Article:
“A lot of LD 2003 was inspired by the city of Auburn and our zoning reforms and the positive outcomes associated with those reforms,” Levesque said. 

In March, Levesque testified in favor of the bill during its public hearing before the legislature’s Labor and Housing Committee. In his testimony, Levesque noted that the city was in the process of adopting, or already had adopted most of the bill’s recommendations. 

“As for the ones we have not yet adopted…we will incorporate those into our work over the next couple of months,” Levesque stated in his written testimony. 

Levesque noted that after the city eliminated “single family exclusionary housing zones,” as well as took other steps to allow ADUs, eliminate minimum parking requirements, and reduce the number of “complicated residential zones,” the reforms led to the creation of 800 new market rate housing units, which are already built, being built, or having received planning permission.

But increasing the city’s housing stock isn’t the only focus of the city’s reform efforts.

“Auburn’s philosophy is to open up the city for opportunities and that would allow the market to solve some of our issues with regards to housing. By not just focusing on one type or one area, the market’s going to help provide all types of housing throughout the city that’s going to be truly attainable for people regardless of their income or their socioeconomic background,” said Levesque.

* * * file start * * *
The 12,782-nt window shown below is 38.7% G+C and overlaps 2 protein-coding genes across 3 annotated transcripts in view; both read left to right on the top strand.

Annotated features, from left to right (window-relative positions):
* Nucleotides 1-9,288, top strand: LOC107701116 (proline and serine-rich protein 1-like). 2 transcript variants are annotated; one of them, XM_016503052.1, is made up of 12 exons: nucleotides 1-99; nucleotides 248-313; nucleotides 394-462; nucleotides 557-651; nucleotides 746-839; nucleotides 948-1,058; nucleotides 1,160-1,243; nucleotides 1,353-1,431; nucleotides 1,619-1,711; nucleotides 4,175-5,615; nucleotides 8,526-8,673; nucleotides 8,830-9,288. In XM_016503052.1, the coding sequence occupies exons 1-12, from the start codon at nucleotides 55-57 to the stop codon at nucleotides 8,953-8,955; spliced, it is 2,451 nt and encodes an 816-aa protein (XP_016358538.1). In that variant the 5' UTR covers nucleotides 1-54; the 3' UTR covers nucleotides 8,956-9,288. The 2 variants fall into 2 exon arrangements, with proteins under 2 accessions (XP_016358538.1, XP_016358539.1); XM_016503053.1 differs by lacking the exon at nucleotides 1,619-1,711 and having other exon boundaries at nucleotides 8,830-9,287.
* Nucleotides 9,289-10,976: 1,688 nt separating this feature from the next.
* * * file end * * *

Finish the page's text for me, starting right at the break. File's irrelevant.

Levesque’s goal is to make living in Auburn attainable for anyone who wants to live there, regardless of income level.

“It’s about attainability, that means housing that’s attainable for someone who makes $100,000 a year or someone who makes $35,000 a year and everything above or beyond. No one should be denied the ability or the opportunity to either build or purchase a home that they would like because of their income level.”

“We do believe in an all-of-the-above approach and execution, and that’s what we’re doing. We’re executing,” Levesque concluded.

Photo: Pixabay, City of Auburn